WASHINGTON -- Barack Obama won a battle Thursday in his trade war as legislation to give him larger authority to negotiate international trade deals cleared a procedural hurdle in the Senate. Just two days earlier, Democrats voted against giving their own president more flexibility, but several Democrats switched positions after Republican leadership allowed votes on two additional compromise measures, including legislation aimed at preventing currency manipulation. Sen. Elizabeth Warren, D-Mass., who has been an outspoken opponent of the deal that Obama is pursuing, voted no. 

The bill received 65 votes, more than the needed 60 votes to clear “cloture,” the process of avoiding a filibuster. Only 33 voted in opposition, with two senators absent. On Tuesday, a vote on the same motion had failed 52-45, with Sen. Tom Carper, D-Del., as the only Democrat to support it.  

Clearing the first procedural hurdle is a strong sign that the legislation will have an easy time moving through the next several votes. The harder battle could be in the House, where Speaker John Boehner, R-Ohio, will struggle to find the needed votes, as both Democrats and conservative Republicans are likely to be in opposition.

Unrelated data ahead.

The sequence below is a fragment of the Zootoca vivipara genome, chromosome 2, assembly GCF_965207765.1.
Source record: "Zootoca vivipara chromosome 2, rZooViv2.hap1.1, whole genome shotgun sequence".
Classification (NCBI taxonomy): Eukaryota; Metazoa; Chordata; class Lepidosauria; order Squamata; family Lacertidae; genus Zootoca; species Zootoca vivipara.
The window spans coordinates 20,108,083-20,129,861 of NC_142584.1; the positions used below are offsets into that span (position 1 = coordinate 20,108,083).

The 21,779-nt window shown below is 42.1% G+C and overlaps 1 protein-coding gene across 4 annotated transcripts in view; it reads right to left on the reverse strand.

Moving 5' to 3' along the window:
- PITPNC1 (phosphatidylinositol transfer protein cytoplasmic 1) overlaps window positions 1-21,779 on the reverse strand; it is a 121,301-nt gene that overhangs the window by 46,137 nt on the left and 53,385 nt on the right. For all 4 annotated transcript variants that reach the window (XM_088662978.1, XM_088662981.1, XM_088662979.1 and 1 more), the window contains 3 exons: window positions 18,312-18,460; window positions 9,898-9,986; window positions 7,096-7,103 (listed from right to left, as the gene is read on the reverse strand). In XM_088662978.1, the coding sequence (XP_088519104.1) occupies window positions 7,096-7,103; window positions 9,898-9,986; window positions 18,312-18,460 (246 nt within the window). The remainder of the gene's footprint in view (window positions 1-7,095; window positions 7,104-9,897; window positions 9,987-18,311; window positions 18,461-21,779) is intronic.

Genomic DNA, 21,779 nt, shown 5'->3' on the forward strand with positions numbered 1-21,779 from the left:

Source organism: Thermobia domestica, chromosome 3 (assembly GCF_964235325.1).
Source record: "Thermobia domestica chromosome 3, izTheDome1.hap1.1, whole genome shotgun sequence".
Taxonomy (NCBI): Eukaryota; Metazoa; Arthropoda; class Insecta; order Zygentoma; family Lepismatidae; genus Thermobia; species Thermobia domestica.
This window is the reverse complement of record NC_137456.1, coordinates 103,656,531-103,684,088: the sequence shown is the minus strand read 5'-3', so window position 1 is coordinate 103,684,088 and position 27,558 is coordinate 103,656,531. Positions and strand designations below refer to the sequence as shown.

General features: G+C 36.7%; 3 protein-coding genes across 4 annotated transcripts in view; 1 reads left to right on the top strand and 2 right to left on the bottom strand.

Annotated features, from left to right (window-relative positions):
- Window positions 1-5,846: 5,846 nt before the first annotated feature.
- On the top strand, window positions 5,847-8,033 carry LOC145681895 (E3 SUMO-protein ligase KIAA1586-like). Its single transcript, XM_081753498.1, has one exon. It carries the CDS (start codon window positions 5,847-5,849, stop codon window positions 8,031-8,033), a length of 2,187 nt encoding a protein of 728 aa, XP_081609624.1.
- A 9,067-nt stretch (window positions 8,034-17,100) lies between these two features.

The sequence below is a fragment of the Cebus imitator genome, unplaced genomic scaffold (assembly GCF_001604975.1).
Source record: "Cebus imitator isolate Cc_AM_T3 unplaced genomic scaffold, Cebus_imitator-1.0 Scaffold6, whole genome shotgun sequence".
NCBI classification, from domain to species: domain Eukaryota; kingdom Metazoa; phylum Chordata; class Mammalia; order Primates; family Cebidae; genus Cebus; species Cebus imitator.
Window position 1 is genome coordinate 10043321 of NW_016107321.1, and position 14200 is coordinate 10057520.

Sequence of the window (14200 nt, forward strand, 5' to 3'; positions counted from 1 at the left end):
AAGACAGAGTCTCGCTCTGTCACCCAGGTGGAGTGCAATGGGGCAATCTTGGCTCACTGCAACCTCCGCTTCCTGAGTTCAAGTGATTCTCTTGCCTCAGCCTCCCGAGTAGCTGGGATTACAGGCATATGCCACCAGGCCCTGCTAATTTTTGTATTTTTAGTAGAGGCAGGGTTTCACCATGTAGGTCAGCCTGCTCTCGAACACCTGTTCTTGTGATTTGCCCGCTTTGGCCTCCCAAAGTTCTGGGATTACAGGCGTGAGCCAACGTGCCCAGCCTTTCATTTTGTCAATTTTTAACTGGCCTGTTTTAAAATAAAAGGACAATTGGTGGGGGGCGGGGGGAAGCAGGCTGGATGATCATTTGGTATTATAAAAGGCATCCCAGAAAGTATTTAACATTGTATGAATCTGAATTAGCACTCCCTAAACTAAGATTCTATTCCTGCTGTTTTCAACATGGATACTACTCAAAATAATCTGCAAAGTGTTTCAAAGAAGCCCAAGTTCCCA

Known as Trade Promotion Authority, the bill would place limits on changes Congress can make to trade agreements the administration strikes. The legislation is chiefly focused on the Trans-Pacific Partnership, a deal currently being negotiated among the United States, Australia, some South American countries and several Asian nations that would allow trade to move more freely between the members.

If Trade Promotion Authority, known as TPA, becomes law, Congress would have less specific review powers over the deal that Obama strikes. Congress would be able only to a give the international pact an up-or-down vote and would not be able to amend it. Proponents of the law say this would allow Obama to strike a better deal and take into account the needed compromises to reach a successful arrangement.

Much of the opposition to TPA came from Democrats like Warren who worry that a final Trans-Pacific deal will damage low-wage workers in the United States and allow companies to ship jobs overseas. They argue that American companies will have an easier time more cheaply producing goods overseas and then importing them into the U.S. without tariffs. Obama told Yahoo last week that Warren was "absolutely wrong." 

Democrats are also concerned because the TPA legislation would remain in place for any trade deal struck in the next three years and could be renewed for another three years with a simple majority vote in the Senate -- meaning the minority party wouldn’t have the power to block it. The concern is that if a Republican wins the White House in 2016 and the party holds on to both chambers of commerce, Democrats would have no power to block or amend the legislation.